There is a more celebratory interpretation, mind you: perhaps Doctor Who’s big day has not fallen entirely prey to marketing ploys, event TV presentism, and BBC Worldwide licensing deals. Perhaps the decision to focus on a smaller number of Doctors than fans might have expected isn’t such a bad thing (“The Day of the Doctor” could almost be entitled “The Two Doctors” or “The Three Doctors,” depending on your view of the John Hurt/missing incarnation revelation). After all, “The Five Doctors” has been criticized by Jim Leach for a “breathless and diffuse” narrative resulting from the effort to cram in so many protagonists, while Keith M. Johnston accurately describes ‘Dimensions in Time’ as “Doctor Who reduced to visual spectacle… dispens[ing] with narrative logic to offer the programme’s ‘greatest hits’.” The spectacle of seeing many Doctors on screen – an unusual special effect, to be sure – apparently works against narrative. By focusing only (or primarily) on Doctors Ten and Eleven, “The Day of the Doctor” implicitly responds to generations of fan disappointment and critique aimed at multi-Doctor stories. It’s concerned with telling a strong story rather than providing excessive “Doctor porn” (a lot like “continuity porn,” but focused on the Doctor’s different guises). Fans incessantly engage in aesthetic debate over what makes good Who, and “The Day of the Doctor,” written by a producer-fan, strikes me as highly cognizant of previous fan discussions and aesthetic commentaries (spectacle over narrative; incoherence over structure) that have surrounded the “multi-Doctor” category.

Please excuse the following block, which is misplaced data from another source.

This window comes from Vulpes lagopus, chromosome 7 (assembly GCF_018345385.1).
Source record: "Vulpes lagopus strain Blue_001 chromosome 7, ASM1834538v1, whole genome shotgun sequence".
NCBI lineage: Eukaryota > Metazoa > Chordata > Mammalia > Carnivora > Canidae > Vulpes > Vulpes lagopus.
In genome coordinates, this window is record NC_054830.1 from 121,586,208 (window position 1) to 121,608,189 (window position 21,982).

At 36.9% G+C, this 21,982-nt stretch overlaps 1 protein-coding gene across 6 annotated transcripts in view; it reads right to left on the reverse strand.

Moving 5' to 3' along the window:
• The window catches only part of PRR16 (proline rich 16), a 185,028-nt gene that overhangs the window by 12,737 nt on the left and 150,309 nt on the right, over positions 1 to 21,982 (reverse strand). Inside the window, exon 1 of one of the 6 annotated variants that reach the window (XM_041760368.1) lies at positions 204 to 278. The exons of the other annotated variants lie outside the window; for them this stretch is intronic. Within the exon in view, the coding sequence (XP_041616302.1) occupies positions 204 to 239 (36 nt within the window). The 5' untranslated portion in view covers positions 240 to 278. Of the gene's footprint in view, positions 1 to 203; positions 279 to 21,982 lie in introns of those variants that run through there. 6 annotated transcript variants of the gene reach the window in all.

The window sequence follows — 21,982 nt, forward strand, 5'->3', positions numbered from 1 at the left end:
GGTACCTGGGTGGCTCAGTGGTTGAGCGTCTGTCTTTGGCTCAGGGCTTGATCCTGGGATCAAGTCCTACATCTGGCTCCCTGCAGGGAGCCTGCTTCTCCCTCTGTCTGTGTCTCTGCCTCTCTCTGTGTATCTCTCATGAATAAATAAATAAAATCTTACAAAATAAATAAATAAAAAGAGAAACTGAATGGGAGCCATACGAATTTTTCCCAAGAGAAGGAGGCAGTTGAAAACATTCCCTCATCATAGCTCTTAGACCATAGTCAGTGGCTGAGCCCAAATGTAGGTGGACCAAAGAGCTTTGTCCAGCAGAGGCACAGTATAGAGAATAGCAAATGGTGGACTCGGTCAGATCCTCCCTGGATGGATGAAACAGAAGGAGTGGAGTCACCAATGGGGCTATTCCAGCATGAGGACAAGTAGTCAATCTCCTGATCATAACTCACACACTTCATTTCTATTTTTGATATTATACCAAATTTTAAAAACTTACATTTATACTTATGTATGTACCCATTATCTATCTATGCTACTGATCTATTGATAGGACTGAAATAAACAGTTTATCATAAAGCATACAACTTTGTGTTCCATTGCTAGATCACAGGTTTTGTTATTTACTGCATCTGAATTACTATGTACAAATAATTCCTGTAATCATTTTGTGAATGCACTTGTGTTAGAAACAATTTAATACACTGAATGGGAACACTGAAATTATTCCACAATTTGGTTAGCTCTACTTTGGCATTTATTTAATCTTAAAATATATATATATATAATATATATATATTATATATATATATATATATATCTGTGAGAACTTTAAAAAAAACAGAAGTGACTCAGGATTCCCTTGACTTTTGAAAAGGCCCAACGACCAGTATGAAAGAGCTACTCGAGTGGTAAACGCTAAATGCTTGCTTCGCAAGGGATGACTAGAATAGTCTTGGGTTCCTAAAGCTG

In the end, what may be particularly special about all these “specials” is the extent to which they combine industry sense (release patterns; licensing; promotional “stings” and hashtags; restricted paratextual publicity) with fannish critique (“too many Doctors spoils the TV storytelling”). And this epic collision between fandom and brand management offers a different kind of multiplicity altogether.